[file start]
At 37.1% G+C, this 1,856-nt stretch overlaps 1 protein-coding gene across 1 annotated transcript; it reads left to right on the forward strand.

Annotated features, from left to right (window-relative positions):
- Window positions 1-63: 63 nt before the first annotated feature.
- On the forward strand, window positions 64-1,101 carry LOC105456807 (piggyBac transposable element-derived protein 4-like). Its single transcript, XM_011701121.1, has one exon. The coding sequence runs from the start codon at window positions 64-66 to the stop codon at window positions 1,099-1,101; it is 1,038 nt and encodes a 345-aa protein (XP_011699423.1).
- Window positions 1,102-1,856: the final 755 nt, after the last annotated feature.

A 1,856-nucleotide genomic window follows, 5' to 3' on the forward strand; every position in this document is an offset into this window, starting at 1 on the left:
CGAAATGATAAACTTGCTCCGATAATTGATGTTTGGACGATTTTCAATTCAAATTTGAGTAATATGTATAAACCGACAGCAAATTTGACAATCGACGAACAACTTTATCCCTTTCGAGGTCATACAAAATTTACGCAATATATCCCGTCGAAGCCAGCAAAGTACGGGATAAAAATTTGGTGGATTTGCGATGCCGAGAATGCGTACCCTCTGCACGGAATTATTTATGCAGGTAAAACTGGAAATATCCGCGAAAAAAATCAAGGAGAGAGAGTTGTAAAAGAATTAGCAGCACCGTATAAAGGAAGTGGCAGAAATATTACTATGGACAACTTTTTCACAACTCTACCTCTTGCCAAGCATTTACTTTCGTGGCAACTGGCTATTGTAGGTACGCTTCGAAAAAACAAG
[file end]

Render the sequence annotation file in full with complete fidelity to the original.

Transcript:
At 37.1% G+C, this 1,856-nt stretch overlaps 1 protein-coding gene across 1 annotated transcript; it reads left to right on the forward strand.

Annotated features, from left to right (window-relative positions):
- Window positions 1-63: 63 nt before the first annotated feature.
- On the forward strand, window positions 64-1,101 carry LOC105456807 (piggyBac transposable element-derived protein 4-like). Its single transcript, XM_011701121.1, has one exon. The coding sequence runs from the start codon at window positions 64-66 to the stop codon at window positions 1,099-1,101; it is 1,038 nt and encodes a 345-aa protein (XP_011699423.1).
- Window positions 1,102-1,856: the final 755 nt, after the last annotated feature.

A 1,856-nucleotide genomic window follows, 5' to 3' on the forward strand; every position in this document is an offset into this window, starting at 1 on the left:
CGAAATGATAAACTTGCTCCGATAATTGATGTTTGGACGATTTTCAATTCAAATTTGAGTAATATGTATAAACCGACAGCAAATTTGACAATCGACGAACAACTTTATCCCTTTCGAGGTCATACAAAATTTACGCAATATATCCCGTCGAAGCCAGCAAAGTACGGGATAAAAATTTGGTGGATTTGCGATGCCGAGAATGCGTACCCTCTGCACGGAATTATTTATGCAGGTAAAACTGGAAATATCCGCGAAAAAAATCAAGGAGAGAGAGTTGTAAAAGAATTAGCAGCACCGTATAAAGGAAGTGGCAGAAATATTACTATGGACAACTTTTTCACAACTCTACCTCTTGCCAAGCATTTACTTTCGTGGCAACTGGCTATTGTAGGTACGCTTCGAAAAAACAAG